Security researchers regularly uncover software vulnerabilities that hackers can exploit or have even exploited in the past. In some cases, they are software issues that did not hack or spy on users. In other cases, researchers identify malware and hacks that are actively used in the wild. By the time they release information about the attacks, the companies whose code was attacked have already released updates to address the issues. And security researchers usually point it out when they believe the hacks are too sophisticated for a normal hacker to perform.

Google runs a notorious security team at Project Zero that analyzes all types of operating systems and products for vulnerabilities. Since January, the team has conducted research that highlighted 11 zero-day exploits is used to compromise Android, iPhone and Windows. Project Zero was a scientist back in January pointed out the sophistication of attacks that used previously unknown vulnerabilities in Chrome and Safari code. It turns out that the hackers behind the campaign that Google found came from a nation-state. You were part of a counterterrorism operation initiated by a Western ally, and the operation was still ongoing when Project Zero began uncovering the software issues.

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Whenever hackers backed by US rivals are responsible for a newly discovered attack, some researchers say the hacks came from China, North Korea, or Russia. However, no fingers were shown in Google’s Project Zero while these 11 zero-day errors were exposed. The decision to end a Western ally’s cyberattack apparently sparked some controversy within Google. MIT Technology Review has discovered.

It is unclear which Western government used the sophisticated attack or what type of counterterrorism they carried out. The WITH The report indicates that Google may have deliberately omitted the identity of attackers. Google may know exactly who the hackers are and what the operation was like. It is also unclear whether Google notified the attackers before the zero-day vulnerabilities were publicly disclosed.

Some Google employees appear to have argued that counter-terrorism should be out of bounds in terms of disclosure. Others say Google was within its rights to protect the company’s products from impending attacks that could harm end users. Google defended its actions in a statement:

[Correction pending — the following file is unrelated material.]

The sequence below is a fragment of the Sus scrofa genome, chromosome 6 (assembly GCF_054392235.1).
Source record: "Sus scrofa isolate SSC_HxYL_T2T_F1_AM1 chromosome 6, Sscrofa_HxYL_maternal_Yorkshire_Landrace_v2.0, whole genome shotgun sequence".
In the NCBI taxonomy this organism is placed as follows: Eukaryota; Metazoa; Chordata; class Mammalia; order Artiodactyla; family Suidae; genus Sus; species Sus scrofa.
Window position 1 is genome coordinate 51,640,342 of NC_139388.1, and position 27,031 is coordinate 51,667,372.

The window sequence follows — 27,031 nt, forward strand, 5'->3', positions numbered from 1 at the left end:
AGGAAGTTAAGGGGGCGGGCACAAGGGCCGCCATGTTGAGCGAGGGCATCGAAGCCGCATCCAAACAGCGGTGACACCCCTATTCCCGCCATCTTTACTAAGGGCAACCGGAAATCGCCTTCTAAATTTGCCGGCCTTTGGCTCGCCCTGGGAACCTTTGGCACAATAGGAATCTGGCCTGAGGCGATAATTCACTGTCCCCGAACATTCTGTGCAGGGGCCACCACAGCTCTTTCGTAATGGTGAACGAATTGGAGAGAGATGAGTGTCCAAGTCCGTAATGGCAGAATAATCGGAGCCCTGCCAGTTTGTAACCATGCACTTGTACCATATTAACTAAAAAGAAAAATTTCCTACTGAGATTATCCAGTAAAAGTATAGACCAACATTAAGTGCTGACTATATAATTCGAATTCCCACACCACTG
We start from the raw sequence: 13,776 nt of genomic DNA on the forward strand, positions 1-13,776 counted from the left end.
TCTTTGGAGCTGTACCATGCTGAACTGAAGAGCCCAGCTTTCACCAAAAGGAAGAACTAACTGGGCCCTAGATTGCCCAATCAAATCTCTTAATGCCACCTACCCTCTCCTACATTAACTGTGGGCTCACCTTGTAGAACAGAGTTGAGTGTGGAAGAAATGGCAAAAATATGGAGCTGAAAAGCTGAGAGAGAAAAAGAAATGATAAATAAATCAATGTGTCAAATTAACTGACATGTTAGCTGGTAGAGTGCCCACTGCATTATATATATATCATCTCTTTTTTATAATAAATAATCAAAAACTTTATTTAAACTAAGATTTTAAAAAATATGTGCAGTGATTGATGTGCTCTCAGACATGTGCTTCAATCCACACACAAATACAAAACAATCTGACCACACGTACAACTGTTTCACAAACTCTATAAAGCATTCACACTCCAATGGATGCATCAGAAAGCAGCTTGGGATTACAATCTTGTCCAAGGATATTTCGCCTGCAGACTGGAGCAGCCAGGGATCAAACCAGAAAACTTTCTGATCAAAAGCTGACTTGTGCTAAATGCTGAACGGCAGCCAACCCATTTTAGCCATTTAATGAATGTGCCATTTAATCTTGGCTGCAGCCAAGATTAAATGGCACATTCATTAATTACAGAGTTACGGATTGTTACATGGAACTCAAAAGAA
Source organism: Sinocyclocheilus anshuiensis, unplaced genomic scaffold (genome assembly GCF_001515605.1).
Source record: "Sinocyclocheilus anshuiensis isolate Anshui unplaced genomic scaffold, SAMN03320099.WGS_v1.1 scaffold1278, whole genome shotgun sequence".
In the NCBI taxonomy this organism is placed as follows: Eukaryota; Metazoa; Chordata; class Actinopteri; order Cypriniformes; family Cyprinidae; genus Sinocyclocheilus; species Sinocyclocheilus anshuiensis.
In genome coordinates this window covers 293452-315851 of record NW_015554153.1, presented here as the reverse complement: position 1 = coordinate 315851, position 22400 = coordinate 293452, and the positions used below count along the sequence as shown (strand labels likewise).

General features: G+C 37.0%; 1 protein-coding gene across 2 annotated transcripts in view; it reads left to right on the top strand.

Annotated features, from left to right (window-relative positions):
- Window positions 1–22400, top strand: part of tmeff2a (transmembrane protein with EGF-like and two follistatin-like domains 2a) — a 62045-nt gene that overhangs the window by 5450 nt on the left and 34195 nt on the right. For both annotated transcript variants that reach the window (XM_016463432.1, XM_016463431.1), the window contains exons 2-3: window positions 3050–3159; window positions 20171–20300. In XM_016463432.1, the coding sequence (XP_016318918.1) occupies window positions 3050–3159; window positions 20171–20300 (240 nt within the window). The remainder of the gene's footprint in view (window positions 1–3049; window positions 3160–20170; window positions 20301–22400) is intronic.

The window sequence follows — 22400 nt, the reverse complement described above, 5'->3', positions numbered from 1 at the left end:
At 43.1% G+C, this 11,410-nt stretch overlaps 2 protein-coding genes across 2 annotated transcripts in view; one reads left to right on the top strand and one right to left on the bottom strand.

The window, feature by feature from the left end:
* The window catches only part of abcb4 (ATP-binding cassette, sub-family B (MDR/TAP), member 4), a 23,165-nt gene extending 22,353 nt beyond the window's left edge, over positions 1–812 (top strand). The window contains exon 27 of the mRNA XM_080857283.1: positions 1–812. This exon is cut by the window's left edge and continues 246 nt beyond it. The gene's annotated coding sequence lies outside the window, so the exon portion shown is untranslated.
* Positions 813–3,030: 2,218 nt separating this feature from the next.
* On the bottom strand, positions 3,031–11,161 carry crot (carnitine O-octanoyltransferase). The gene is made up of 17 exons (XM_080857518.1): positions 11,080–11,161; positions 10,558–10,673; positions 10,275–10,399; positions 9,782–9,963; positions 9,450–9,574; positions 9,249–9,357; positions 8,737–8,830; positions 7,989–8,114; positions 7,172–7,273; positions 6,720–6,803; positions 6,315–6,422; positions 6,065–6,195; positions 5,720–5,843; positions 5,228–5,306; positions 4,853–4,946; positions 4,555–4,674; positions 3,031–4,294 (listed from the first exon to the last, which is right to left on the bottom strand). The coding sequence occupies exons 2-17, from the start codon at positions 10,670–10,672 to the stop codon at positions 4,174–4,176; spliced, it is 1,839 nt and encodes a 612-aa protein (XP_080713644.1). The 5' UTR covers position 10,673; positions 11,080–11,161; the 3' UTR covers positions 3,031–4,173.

Project Zero is dedicated to finding and patching 0-day vulnerabilities and publishing technical research to improve understanding of novel vulnerabilities and exploitation techniques across the research community. We believe that sharing this research will lead to better defense strategies and increase security for all. We are not performing any attribution as part of this research.

The attackers used never-before-seen “watering” techniques to inject malware into unknown websites and deliver it to targets running Chrome and Safari on Android, iPhone and Windows devices. The attackers took advantage of the eleven zero days in just nine months from February 2020. The level of sophistication and speed of the attack worried the researchers.

A former senior US intelligence official said WITH that western operations are detectable, and that’s because of local laws affecting what spy agencies can and cannot do:

There are certain characteristics in western operations that are not present in other entities. You can see they are being translated into code. And here, in my opinion, one of the most important ethical dimensions comes into play. How to deal with intelligence or law enforcement activities conducted under democratic oversight within a legally elected representative government is very different from that of an authoritarian regime.

The oversight is burned into Western operations on a technical, manual and procedural level.

It is unclear for what purpose the counter-terrorism might have been crippled, and these types of secrets are unlikely to be revealed to the public. The fact that so many vulnerabilities were discovered so quickly is still problematic as other skilled hackers may have found and exploited them – which is why Google ultimately decided to divulge the information. The silver lining of these revelations is that Western spies were targeting specific groups of people, which means most Android, iPhone, and Windows users shouldn’t be affected.

As always, the best course of action for disclosing software vulnerabilities is to install all available operating system updates and update all apps. The MIT Technology Review’s The story is worth a full read – it is available with this link.

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Chris Smith started writing about gadgets as a hobby and before he knew it he was sharing his views on technical matters with readers around the world. Whenever he’s not writing about gadgets, he miserably doesn’t stay away from them, even though he tries desperately. But that’s not necessarily a bad thing.

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